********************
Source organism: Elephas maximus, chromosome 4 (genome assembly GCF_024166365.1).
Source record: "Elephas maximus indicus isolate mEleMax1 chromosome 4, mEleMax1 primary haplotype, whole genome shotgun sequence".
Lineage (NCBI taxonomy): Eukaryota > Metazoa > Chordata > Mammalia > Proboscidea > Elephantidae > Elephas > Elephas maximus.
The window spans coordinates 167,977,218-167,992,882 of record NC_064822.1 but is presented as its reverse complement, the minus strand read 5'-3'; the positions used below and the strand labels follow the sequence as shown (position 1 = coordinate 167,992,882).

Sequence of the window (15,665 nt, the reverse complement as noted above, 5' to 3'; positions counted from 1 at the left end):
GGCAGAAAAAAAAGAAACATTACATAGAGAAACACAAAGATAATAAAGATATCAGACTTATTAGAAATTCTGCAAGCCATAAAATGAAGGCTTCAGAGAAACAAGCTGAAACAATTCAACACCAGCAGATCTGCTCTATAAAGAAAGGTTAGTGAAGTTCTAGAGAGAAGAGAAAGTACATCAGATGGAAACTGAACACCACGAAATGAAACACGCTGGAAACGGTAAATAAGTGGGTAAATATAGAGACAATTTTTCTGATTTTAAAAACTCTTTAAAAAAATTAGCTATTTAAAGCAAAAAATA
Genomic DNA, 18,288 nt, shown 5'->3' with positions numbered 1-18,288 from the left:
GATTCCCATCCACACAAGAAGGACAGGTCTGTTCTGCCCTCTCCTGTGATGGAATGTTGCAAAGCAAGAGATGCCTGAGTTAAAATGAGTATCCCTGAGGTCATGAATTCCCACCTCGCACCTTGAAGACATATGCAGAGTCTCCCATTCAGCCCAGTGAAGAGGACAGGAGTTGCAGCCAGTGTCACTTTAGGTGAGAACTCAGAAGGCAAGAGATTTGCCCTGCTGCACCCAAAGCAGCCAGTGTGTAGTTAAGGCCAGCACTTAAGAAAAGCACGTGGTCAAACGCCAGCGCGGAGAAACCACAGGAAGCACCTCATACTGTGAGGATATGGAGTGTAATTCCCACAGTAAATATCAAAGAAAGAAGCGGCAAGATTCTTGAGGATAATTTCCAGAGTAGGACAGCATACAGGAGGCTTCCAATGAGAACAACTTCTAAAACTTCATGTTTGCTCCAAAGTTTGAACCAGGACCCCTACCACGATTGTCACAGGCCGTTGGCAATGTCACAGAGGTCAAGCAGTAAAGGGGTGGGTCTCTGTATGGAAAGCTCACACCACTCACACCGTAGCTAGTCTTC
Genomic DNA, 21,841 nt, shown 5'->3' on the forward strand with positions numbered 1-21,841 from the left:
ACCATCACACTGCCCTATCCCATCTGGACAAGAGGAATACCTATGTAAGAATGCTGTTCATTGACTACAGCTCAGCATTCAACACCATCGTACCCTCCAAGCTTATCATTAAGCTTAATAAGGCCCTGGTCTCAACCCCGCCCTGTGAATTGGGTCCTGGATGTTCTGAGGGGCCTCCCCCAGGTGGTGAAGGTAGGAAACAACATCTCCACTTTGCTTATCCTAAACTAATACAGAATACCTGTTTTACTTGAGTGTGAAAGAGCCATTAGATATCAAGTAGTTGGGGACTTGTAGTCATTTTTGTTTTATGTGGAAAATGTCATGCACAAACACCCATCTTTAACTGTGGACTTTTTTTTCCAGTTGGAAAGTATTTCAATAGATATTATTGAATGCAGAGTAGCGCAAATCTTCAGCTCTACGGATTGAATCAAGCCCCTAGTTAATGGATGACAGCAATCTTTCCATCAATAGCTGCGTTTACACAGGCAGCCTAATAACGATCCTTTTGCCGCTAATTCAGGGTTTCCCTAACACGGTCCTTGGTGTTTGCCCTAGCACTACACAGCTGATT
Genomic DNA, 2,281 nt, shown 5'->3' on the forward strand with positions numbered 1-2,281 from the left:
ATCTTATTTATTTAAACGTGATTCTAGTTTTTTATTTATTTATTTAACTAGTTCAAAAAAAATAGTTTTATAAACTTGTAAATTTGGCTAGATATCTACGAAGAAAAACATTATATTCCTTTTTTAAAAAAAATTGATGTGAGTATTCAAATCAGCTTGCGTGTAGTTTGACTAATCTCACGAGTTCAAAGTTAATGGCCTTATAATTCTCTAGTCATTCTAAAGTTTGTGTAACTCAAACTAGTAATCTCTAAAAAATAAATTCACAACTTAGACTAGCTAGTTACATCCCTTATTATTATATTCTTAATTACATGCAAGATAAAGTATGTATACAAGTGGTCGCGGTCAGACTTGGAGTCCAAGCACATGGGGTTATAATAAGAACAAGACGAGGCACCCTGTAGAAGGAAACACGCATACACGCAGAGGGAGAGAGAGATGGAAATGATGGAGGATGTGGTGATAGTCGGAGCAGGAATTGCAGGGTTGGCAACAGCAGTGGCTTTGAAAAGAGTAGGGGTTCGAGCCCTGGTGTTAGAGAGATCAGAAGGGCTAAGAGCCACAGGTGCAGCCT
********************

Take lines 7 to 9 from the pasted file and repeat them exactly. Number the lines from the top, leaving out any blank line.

Genomic DNA, 18,288 nt, shown 5'->3' with positions numbered 1-18,288 from the left:
GATTCCCATCCACACAAGAAGGACAGGTCTGTTCTGCCCTCTCCTGTGATGGAATGTTGCAAAGCAAGAGATGCCTGAGTTAAAATGAGTATCCCTGAGGTCATGAATTCCCACCTCGCACCTTGAAGACATATGCAGAGTCTCCCATTCAGCCCAGTGAAGAGGACAGGAGTTGCAGCCAGTGTCACTTTAGGTGAGAACTCAGAAGGCAAGAGATTTGCCCTGCTGCACCCAAAGCAGCCAGTGTGTAGTTAAGGCCAGCACTTAAGAAAAGCACGTGGTCAAACGCCAGCGCGGAGAAACCACAGGAAGCACCTCATACTGTGAGGATATGGAGTGTAATTCCCACAGTAAATATCAAAGAAAGAAGCGGCAAGATTCTTGAGGATAATTTCCAGAGTAGGACAGCATACAGGAGGCTTCCAATGAGAACAACTTCTAAAACTTCATGTTTGCTCCAAAGTTTGAACCAGGACCCCTACCACGATTGTCACAGGCCGTTGGCAATGTCACAGAGGTCAAGCAGTAAAGGGGTGGGTCTCTGTATGGAAAGCTCACACCACTCACACCGTAGCTAGTCTTC
Genomic DNA, 21,841 nt, shown 5'->3' on the forward strand with positions numbered 1-21,841 from the left: